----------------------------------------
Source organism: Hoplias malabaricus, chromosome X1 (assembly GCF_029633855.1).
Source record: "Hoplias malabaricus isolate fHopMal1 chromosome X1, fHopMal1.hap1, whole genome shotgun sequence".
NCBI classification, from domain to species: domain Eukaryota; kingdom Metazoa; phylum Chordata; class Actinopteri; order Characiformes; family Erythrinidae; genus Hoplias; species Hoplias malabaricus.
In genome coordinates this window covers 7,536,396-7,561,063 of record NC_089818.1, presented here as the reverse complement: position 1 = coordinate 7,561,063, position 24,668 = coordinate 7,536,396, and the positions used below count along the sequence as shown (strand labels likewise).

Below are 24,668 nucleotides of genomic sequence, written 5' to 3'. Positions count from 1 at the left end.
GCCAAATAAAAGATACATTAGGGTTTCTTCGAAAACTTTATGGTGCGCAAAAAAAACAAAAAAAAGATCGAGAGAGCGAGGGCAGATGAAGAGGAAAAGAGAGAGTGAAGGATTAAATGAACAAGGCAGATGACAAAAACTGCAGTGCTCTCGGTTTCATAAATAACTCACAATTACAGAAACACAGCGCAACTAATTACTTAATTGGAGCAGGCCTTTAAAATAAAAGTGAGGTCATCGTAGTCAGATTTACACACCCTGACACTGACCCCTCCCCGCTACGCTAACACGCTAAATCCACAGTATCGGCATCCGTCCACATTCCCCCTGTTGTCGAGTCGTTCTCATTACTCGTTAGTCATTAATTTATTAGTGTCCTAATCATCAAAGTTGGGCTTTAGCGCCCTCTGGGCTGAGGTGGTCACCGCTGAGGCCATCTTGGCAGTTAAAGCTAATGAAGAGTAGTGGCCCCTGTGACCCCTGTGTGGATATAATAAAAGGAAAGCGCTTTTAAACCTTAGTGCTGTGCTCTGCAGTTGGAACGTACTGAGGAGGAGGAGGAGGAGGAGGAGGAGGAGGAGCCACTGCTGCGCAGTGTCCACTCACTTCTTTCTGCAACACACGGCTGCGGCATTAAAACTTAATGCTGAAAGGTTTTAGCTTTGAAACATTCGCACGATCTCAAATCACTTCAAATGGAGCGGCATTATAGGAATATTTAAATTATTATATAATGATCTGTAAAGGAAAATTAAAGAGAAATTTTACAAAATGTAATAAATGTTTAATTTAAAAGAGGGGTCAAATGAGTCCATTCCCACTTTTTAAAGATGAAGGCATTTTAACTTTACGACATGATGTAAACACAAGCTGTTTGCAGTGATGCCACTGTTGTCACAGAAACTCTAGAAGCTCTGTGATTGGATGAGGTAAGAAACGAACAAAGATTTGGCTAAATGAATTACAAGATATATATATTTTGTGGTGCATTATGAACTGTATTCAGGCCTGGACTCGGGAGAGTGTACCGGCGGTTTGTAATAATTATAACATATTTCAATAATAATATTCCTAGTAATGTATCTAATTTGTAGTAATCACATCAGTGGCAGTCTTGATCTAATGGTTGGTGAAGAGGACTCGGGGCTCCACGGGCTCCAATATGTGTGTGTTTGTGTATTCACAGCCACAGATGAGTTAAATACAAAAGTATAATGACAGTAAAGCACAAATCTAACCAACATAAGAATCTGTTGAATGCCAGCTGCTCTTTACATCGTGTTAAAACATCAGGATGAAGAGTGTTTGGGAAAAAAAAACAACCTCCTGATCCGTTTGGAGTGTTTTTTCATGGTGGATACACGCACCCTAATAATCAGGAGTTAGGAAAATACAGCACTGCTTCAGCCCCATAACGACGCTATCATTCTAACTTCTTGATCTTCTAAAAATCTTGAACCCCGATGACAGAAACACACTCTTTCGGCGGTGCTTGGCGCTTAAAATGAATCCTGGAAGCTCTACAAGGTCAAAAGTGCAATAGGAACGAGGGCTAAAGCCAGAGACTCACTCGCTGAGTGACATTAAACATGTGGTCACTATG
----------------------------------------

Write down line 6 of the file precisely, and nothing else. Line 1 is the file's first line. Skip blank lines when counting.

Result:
GCCAAATAAAAGATACATTAGGGTTTCTTCGAAAACTTTATGGTGCGCAAAAAAAACAAAAAAAAGATCGAGAGAGCGAGGGCAGATGAAGAGGAAAAGAGAGAGTGAAGGATTAAATGAACAAGGCAGATGACAAAAACTGCAGTGCTCTCGGTTTCATAAATAACTCACAATTACAGAAACACAGCGCAACTAATTACTTAATTGGAGCAGGCCTTTAAAATAAAAGTGAGGTCATCGTAGTCAGATTTACACACCCTGACACTGACCCCTCCCCGCTACGCTAACACGCTAAATCCACAGTATCGGCATCCGTCCACATTCCCCCTGTTGTCGAGTCGTTCTCATTACTCGTTAGTCATTAATTTATTAGTGTCCTAATCATCAAAGTTGGGCTTTAGCGCCCTCTGGGCTGAGGTGGTCACCGCTGAGGCCATCTTGGCAGTTAAAGCTAATGAAGAGTAGTGGCCCCTGTGACCCCTGTGTGGATATAATAAAAGGAAAGCGCTTTTAAACCTTAGTGCTGTGCTCTGCAGTTGGAACGTACTGAGGAGGAGGAGGAGGAGGAGGAGGAGGAGGAGCCACTGCTGCGCAGTGTCCACTCACTTCTTTCTGCAACACACGGCTGCGGCATTAAAACTTAATGCTGAAAGGTTTTAGCTTTGAAACATTCGCACGATCTCAAATCACTTCAAATGGAGCGGCATTATAGGAATATTTAAATTATTATATAATGATCTGTAAAGGAAAATTAAAGAGAAATTTTACAAAATGTAATAAATGTTTAATTTAAAAGAGGGGTCAAATGAGTCCATTCCCACTTTTTAAAGATGAAGGCATTTTAACTTTACGACATGATGTAAACACAAGCTGTTTGCAGTGATGCCACTGTTGTCACAGAAACTCTAGAAGCTCTGTGATTGGATGAGGTAAGAAACGAACAAAGATTTGGCTAAATGAATTACAAGATATATATATTTTGTGGTGCATTATGAACTGTATTCAGGCCTGGACTCGGGAGAGTGTACCGGCGGTTTGTAATAATTATAACATATTTCAATAATAATATTCCTAGTAATGTATCTAATTTGTAGTAATCACATCAGTGGCAGTCTTGATCTAATGGTTGGTGAAGAGGACTCGGGGCTCCACGGGCTCCAATATGTGTGTGTTTGTGTATTCACAGCCACAGATGAGTTAAATACAAAAGTATAATGACAGTAAAGCACAAATCTAACCAACATAAGAATCTGTTGAATGCCAGCTGCTCTTTACATCGTGTTAAAACATCAGGATGAAGAGTGTTTGGGAAAAAAAAACAACCTCCTGATCCGTTTGGAGTGTTTTTTCATGGTGGATACACGCACCCTAATAATCAGGAGTTAGGAAAATACAGCACTGCTTCAGCCCCATAACGACGCTATCATTCTAACTTCTTGATCTTCTAAAAATCTTGAACCCCGATGACAGAAACACACTCTTTCGGCGGTGCTTGGCGCTTAAAATGAATCCTGGAAGCTCTACAAGGTCAAAAGTGCAATAGGAACGAGGGCTAAAGCCAGAGACTCACTCGCTGAGTGACATTAAACATGTGGTCACTATG